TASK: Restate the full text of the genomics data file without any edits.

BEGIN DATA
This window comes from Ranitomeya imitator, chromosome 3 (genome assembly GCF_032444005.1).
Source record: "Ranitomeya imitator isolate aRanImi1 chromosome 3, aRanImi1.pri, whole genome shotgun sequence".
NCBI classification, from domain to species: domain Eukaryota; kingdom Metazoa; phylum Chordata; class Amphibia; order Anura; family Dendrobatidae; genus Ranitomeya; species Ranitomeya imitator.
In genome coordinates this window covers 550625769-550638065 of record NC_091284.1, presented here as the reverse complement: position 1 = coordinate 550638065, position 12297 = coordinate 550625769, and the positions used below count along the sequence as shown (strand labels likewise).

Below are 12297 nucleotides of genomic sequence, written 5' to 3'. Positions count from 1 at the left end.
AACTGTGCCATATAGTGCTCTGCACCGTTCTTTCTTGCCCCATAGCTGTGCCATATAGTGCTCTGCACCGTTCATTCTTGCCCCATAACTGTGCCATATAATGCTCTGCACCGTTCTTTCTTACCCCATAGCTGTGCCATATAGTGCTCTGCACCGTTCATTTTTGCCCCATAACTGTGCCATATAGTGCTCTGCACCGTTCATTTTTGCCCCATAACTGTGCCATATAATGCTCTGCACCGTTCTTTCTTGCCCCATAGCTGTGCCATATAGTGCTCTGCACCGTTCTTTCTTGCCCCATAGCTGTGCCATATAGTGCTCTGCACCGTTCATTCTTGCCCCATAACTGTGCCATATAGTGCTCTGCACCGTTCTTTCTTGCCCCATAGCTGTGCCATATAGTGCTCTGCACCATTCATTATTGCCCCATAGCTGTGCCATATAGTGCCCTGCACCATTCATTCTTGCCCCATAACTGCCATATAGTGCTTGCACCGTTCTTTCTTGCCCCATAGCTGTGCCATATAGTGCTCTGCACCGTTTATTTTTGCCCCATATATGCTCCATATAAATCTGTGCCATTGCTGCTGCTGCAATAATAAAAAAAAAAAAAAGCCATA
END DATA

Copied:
This window comes from Ranitomeya imitator, chromosome 3 (genome assembly GCF_032444005.1).
Source record: "Ranitomeya imitator isolate aRanImi1 chromosome 3, aRanImi1.pri, whole genome shotgun sequence".
NCBI classification, from domain to species: domain Eukaryota; kingdom Metazoa; phylum Chordata; class Amphibia; order Anura; family Dendrobatidae; genus Ranitomeya; species Ranitomeya imitator.
In genome coordinates this window covers 550625769-550638065 of record NC_091284.1, presented here as the reverse complement: position 1 = coordinate 550638065, position 12297 = coordinate 550625769, and the positions used below count along the sequence as shown (strand labels likewise).

Below are 12297 nucleotides of genomic sequence, written 5' to 3'. Positions count from 1 at the left end.
AACTGTGCCATATAGTGCTCTGCACCGTTCTTTCTTGCCCCATAGCTGTGCCATATAGTGCTCTGCACCGTTCATTCTTGCCCCATAACTGTGCCATATAATGCTCTGCACCGTTCTTTCTTACCCCATAGCTGTGCCATATAGTGCTCTGCACCGTTCATTTTTGCCCCATAACTGTGCCATATAGTGCTCTGCACCGTTCATTTTTGCCCCATAACTGTGCCATATAATGCTCTGCACCGTTCTTTCTTGCCCCATAGCTGTGCCATATAGTGCTCTGCACCGTTCTTTCTTGCCCCATAGCTGTGCCATATAGTGCTCTGCACCGTTCATTCTTGCCCCATAACTGTGCCATATAGTGCTCTGCACCGTTCTTTCTTGCCCCATAGCTGTGCCATATAGTGCTCTGCACCATTCATTATTGCCCCATAGCTGTGCCATATAGTGCCCTGCACCATTCATTCTTGCCCCATAACTGCCATATAGTGCTTGCACCGTTCTTTCTTGCCCCATAGCTGTGCCATATAGTGCTCTGCACCGTTTATTTTTGCCCCATATATGCTCCATATAAATCTGTGCCATTGCTGCTGCTGCAATAATAAAAAAAAAAAAAAGCCATA